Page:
Bluetooth costs less to implement and uses less power than Wi-Fi. Also, the lower power makes it much less likely to cause or suffer from interference with other wireless devices in the same radio band (2.4GHz). However, the transmission speeds and range are lower than Wi-Fi local area networks that you may have in your home. For example, Bluetooth 3.0 + HS (high-speed Bluetooth technology) devices deliver up to 24 Mbps of data. That means it is slower than Wireless-A or Wireless-G standards, but faster than the 802.11b Wi-Fi standard. Over time, Bluetooth technology has evolved, and the speed at which it can transmit data has continued to increase.

How Does It Create a Connection?

With Bluetooth, small-area networking is taken to the next level. Wireless technologies like Bluetooth keep transmission power very low to save battery power and remove the need for user intervention. It’s a network standard that operates at two levels:

  • Bluetooth provides agreement at the protocol level (products have to agree on how many bits will be sent at a time, when they are sent, and how the devices that communicate can be sure that the message sent is the same as the message received);
  • Bluetooth provides agreement at the physical level and is a radio-frequency standard.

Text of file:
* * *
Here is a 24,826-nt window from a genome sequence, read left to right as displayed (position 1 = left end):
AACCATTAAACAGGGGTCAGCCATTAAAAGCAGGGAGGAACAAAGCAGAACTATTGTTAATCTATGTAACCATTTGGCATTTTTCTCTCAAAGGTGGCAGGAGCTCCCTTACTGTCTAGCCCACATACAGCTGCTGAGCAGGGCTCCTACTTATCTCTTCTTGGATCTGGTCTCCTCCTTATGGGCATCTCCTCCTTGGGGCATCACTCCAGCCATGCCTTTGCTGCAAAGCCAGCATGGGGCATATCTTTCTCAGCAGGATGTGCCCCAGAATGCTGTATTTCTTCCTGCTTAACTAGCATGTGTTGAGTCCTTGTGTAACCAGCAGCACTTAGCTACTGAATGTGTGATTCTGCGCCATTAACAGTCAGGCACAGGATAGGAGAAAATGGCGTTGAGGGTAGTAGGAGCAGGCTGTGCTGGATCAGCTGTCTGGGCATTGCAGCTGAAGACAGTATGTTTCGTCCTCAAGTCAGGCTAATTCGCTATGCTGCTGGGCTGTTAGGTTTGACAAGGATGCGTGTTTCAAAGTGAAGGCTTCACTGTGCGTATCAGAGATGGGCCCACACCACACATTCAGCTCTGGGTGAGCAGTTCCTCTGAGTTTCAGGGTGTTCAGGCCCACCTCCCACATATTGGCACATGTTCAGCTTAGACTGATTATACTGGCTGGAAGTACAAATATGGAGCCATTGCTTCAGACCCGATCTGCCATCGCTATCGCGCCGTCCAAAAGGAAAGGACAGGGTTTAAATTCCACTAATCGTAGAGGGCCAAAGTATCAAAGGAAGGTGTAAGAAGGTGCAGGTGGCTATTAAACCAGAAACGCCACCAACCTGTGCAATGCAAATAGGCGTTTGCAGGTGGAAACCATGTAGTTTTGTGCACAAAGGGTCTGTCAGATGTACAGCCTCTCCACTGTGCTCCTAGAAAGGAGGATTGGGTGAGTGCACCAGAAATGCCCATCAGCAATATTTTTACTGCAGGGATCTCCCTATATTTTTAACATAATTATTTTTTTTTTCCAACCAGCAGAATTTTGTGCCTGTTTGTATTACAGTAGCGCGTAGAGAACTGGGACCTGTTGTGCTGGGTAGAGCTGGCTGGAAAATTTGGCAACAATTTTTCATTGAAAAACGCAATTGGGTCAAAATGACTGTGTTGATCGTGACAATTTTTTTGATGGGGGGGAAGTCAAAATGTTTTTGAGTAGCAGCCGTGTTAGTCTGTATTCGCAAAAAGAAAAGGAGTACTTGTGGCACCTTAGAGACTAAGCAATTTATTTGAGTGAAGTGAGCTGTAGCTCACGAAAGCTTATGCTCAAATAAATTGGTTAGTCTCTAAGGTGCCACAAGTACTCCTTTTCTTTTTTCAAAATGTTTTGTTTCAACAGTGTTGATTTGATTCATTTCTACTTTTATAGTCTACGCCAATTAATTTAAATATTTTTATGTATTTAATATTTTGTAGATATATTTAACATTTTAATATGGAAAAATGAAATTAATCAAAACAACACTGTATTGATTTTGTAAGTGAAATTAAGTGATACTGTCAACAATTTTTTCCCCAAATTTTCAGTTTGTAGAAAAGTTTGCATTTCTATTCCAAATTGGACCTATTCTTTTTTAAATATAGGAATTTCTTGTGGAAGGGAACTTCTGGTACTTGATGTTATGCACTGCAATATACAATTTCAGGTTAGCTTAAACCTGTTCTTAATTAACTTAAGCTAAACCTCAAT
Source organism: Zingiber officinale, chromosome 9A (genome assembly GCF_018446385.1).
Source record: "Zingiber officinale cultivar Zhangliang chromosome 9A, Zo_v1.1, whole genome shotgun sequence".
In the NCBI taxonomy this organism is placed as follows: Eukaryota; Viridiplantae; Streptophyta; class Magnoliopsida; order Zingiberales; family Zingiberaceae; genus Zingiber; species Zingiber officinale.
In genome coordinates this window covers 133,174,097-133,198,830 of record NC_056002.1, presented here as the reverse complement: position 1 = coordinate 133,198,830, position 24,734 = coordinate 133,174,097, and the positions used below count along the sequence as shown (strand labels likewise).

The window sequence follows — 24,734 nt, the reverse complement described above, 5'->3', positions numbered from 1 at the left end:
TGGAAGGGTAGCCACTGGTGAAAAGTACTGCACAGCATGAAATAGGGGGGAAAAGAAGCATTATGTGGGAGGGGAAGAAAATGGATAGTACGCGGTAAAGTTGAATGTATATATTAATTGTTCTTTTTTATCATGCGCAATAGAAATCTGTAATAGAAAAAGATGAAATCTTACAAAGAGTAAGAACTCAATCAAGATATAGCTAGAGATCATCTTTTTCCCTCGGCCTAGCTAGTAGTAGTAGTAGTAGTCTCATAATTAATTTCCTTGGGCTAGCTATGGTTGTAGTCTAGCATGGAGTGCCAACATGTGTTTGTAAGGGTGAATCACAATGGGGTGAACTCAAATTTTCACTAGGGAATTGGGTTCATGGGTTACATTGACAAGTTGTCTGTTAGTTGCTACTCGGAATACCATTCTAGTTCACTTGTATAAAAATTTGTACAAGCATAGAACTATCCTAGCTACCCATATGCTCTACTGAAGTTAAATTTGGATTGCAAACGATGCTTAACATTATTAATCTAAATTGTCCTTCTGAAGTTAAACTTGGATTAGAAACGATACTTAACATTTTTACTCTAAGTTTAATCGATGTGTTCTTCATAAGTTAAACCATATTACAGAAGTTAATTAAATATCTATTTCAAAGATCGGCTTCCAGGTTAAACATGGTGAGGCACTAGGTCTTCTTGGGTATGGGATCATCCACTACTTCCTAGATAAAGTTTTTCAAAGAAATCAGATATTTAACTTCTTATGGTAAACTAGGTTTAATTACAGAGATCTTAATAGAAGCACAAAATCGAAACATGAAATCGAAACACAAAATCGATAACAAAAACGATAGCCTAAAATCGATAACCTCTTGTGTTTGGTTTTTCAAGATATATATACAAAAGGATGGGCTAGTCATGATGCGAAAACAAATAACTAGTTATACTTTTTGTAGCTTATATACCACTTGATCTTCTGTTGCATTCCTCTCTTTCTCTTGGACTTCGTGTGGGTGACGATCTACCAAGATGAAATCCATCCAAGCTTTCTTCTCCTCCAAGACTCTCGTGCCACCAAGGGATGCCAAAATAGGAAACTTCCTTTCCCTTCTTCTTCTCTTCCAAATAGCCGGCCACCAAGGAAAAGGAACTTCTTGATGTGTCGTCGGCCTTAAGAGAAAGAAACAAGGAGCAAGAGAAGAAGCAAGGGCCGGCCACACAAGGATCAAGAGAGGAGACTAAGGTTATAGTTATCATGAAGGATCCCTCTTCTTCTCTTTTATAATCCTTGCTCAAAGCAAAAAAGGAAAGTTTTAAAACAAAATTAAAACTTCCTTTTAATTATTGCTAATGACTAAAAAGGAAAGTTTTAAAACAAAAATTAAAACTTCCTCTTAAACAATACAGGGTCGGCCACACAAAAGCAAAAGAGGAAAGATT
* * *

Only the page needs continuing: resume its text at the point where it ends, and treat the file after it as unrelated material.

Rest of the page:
Devices on a Bluetooth network communicate via low-power radio waves on a frequency of 2.45 GHz. That frequency band has been set aside by international agreement for the use of ISM (Industrial, Scientific, and Medical) devices.

Unlike IR (infrared) connections, which can only be one-on-one, Bluetooth can handle communicating with multiple devices (up to five) simultaneously in the same 10-meter (32-foot) radius. One might think that all those devices might interfere with one another, but that is unlikely because the technology uses spread-spectrum frequency hopping. This is a technique that makes it rare for more than one device to transmit data on the same frequency and at the same time. Thanks to the technique, one device will use up to 79 randomly chosen frequencies that change or hop from one to another regularly.